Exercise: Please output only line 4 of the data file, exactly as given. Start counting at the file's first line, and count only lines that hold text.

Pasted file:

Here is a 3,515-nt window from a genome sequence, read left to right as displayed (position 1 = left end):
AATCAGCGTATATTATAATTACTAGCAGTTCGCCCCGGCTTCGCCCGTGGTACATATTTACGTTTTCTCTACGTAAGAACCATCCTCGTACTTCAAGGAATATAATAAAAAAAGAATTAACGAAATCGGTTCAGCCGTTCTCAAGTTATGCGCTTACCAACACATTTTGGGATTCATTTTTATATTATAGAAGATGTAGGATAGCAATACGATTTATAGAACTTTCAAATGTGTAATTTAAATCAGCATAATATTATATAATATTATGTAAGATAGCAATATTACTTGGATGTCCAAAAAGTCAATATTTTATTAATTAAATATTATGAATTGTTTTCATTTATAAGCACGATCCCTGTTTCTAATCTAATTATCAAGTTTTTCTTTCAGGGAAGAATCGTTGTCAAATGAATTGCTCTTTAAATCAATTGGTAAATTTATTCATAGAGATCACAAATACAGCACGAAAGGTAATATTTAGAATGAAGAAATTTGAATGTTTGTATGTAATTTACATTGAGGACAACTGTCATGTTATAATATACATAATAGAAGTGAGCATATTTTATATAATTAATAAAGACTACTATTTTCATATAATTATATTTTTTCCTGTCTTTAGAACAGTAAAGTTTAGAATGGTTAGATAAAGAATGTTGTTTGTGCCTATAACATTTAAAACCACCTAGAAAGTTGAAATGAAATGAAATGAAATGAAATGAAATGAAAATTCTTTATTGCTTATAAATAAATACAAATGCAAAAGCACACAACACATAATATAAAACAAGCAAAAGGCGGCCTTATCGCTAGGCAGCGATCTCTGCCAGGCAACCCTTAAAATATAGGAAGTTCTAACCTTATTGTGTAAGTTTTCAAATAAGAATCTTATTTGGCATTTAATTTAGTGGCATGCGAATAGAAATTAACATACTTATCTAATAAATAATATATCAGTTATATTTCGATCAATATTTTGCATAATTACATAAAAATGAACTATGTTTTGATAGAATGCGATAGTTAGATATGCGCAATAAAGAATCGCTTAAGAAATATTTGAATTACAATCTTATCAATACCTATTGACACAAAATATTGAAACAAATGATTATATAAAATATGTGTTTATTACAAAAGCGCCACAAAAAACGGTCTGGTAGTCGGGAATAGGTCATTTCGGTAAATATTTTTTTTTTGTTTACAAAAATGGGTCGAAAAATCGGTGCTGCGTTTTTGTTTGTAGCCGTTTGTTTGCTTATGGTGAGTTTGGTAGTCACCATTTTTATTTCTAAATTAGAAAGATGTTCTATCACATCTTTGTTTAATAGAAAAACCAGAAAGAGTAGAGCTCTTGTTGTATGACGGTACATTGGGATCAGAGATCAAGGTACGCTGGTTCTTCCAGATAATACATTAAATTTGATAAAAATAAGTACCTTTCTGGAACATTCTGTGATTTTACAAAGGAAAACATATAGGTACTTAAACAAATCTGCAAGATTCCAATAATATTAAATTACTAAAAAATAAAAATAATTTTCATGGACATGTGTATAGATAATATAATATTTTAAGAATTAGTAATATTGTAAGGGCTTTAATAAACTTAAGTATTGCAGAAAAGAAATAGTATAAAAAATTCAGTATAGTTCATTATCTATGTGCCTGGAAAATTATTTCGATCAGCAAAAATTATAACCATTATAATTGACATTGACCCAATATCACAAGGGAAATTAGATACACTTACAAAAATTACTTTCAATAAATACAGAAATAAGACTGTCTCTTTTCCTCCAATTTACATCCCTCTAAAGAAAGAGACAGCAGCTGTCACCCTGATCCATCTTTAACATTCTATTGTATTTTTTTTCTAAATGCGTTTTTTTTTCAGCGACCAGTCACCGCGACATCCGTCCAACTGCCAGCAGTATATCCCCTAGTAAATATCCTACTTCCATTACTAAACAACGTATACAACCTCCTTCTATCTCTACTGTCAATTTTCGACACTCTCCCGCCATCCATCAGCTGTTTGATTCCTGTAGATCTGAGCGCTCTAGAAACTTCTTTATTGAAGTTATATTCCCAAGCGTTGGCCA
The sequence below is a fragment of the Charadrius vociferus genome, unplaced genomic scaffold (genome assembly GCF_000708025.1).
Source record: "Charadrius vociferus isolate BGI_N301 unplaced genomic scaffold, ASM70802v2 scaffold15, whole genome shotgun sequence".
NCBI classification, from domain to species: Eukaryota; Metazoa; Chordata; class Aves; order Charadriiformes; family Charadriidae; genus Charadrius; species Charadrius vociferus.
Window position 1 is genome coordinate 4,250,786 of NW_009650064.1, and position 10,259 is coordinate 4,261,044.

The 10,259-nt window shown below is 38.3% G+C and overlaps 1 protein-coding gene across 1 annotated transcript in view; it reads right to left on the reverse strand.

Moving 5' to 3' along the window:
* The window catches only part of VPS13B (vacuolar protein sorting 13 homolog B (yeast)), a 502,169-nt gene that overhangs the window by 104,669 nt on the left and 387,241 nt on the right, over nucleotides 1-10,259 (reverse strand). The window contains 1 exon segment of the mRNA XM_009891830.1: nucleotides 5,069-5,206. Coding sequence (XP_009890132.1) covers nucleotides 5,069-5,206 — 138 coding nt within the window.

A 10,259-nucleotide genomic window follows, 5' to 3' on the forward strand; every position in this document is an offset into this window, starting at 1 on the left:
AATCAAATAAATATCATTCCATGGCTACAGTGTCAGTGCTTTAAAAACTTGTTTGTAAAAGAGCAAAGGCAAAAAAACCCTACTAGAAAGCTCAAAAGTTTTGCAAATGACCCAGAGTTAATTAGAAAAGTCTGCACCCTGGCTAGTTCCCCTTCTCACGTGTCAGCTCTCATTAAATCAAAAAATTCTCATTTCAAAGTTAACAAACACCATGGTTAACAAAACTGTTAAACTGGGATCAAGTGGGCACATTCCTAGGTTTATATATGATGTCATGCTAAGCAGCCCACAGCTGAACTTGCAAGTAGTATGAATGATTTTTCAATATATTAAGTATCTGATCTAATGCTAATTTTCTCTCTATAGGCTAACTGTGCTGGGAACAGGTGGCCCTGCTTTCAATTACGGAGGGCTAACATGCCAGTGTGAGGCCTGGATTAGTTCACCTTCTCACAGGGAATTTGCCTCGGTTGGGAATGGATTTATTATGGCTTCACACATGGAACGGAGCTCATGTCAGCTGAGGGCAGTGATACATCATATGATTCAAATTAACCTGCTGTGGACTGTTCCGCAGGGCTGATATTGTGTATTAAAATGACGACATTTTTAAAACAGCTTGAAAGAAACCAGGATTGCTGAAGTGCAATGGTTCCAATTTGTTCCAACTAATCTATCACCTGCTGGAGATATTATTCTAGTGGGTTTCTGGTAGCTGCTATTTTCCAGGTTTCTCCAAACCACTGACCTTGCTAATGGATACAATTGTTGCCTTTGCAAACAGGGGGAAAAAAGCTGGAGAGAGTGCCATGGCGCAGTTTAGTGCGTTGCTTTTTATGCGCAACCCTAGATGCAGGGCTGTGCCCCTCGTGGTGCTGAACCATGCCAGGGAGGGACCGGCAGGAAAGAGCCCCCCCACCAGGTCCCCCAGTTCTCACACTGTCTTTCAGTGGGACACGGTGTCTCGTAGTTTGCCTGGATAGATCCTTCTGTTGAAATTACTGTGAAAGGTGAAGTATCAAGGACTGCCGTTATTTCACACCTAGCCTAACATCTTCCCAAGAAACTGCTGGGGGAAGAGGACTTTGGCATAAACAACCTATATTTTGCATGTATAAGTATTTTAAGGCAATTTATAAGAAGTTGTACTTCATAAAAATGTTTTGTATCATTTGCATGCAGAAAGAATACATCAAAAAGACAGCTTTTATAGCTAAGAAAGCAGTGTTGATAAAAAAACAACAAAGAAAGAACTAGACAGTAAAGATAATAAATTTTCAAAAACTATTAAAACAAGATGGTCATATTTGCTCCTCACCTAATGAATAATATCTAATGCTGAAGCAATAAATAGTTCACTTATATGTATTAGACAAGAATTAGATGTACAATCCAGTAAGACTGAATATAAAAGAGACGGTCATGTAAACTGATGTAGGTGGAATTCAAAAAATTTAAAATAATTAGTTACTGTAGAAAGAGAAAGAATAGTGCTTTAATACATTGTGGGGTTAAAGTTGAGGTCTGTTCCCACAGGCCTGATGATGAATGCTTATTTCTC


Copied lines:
Source record: "Charadrius vociferus isolate BGI_N301 unplaced genomic scaffold, ASM70802v2 scaffold15, whole genome shotgun sequence".